Singularity: Big bang < -------------------- > Black hole.

Discussion in 'Physics' started by socratus, Aug 2, 2015.

  1. socratus

    Thread Starter Member

    Mar 26, 2012
    absolute zero.jpg
    Singularity: Big big ang < -------------------- > Black hole.
    Strong gravitational field gathered < ----- > Strong gravitational field
    all masses of the Universe into --------- collapsed and created
    a very hot (!) singular point. --------- very cold (!) singular point.

    This singular point must have < ----- > This singular point has no volume
    a volume (because it has masses) ---- (it means – doesn't have masses)

    BB singular point was expanded < ----- > The fate of BH point is unknown.

    The expanding of BB point < --------------- > The collapsing of BH point
    is " beginning of the time" --------- is " end of the time"

    There is evidence for big bang: < ------ > There is evidence for black hole:
    cosmic microwave radiation 2,7K ----- unseen object called Cygnus X
    ------- . ---- . -------- . ------ and a number of other objects in our galaxy.

    My conclusions:
    Let us consider that these two theories are correct. Then BB must begin
    its way to hot singularity from "a temperature of only one ten-millionth
    of a degree above absolute zero." But in this region the gravity field
    is very weak. So, which power was created hot singularity?
    The answer can be only one: Electrodynamics.
    "Is the electromagnetic force really strong?"
    "It is very strong and this is surprising too because it can work over
    an infinite range. To give you an idea, the electromagnetic force is
    approximately 10^36 times stronger than the earth's gravitational field!
    That is (to put it in perspective)
    1,000,000,000,000,000,000,000,000,000,000,000,000 times stronger
    than gravity on Earth!"
    Best wishes.
    Israel Sadovnik Socratus.
  2. LDC3

    Active Member

    Apr 27, 2013
    I don't think that a black hole is very cold.
    1. If matter falls into the black hole, it looses potential energy and creates heat.
    2. Black hole are created from supernova explosions (probably the hottest object in the universe). Only the expanding shell of material blown away from the core cools down (relatively) quickly.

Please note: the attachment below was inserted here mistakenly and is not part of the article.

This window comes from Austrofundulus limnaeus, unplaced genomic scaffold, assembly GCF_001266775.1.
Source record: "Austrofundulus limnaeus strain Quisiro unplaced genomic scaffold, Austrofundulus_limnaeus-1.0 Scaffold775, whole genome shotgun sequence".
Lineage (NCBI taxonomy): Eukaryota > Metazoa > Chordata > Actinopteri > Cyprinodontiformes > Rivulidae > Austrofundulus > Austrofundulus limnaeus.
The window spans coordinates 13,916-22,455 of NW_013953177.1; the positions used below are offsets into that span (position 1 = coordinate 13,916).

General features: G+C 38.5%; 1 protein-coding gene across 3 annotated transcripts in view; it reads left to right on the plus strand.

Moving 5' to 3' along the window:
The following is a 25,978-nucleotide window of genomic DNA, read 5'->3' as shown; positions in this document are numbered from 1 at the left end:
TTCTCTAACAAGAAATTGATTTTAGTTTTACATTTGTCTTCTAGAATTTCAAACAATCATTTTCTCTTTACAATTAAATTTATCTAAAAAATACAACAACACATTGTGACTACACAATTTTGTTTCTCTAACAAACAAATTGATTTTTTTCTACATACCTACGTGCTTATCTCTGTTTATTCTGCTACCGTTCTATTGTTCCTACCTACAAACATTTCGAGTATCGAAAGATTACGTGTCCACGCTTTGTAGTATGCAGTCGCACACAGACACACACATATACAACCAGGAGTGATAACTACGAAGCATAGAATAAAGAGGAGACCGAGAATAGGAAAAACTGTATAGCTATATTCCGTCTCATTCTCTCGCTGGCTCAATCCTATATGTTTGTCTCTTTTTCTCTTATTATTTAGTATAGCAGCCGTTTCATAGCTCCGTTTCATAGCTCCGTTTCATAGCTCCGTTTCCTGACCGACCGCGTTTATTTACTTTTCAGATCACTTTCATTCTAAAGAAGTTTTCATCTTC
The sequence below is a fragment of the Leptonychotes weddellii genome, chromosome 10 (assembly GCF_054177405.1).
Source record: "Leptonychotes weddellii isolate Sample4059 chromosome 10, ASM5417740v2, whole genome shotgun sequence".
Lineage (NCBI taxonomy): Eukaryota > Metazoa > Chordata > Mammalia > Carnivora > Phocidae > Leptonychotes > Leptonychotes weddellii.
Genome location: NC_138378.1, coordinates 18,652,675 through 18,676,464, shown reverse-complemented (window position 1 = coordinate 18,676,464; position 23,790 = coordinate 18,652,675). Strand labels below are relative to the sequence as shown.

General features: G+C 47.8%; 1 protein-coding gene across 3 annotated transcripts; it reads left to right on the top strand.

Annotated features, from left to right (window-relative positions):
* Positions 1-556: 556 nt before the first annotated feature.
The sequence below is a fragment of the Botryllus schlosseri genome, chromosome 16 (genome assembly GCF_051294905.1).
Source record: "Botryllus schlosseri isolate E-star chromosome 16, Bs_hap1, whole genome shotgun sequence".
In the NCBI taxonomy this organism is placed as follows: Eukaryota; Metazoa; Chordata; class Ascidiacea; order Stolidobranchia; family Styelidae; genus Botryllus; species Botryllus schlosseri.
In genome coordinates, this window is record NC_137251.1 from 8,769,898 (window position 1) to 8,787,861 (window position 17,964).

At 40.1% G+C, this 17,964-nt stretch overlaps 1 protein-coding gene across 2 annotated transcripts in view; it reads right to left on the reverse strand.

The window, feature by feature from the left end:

3. Glenn Holland


    Dec 26, 2014
    The hyper intense gravitational force is one of the problems of using classical thermodynamics to analyze the temperature of a black hole.
    In an ordinary environment (such as at the earth's surface, thermal energy is much greater than the gravitational energy at the surface and particle motion can occur. However, gravity completely opposes any motion along the radial axis of a black hole and that might inhibit (or prohibit) any thermal motion in a vertical direction. So restricted Brownian Motion in a black hole may be limit the temperature from falling objects.
    Last edited: Nov 26, 2015
  4. socratus

    Thread Starter Member

    Mar 26, 2012

    .. . . a "black hole" has a temperature of only one ten-millionth
    of a degree above absolute zero.
    / Stephen Hawking, book: "The theory of everything. “/
  5. Glenn Holland


    Dec 26, 2014
    Hawking may be right -at least in a very general sense.

    My previous post on this subject presented a concept of how intense gravitational forces could influence the thermodynamic behavior of the particles that comprise a black hole. Keep in mind that a black hole (and a neutron star) is a huge "singular" particle consisting of very elementary particles instead of atoms or molecules.

    Concerning the possible behavior of elementary particles, let's recall the process of how the thermal energy is consumed during the collapse of a massive star. Iron (and the heavier elements) are formed when lighter elements are fused into heavier ones. However, the fusion of the lighter elements into iron is an "endo-energetic" process that absorbs thermal energy and converts it to mass in accordance with m = e/c Sqd.

    So, can these elementary particles fuse together and absorb thermal energy (heat) and the mass gets colder, or does the process resemble conventional adiabatic compression and the mass gets hotter?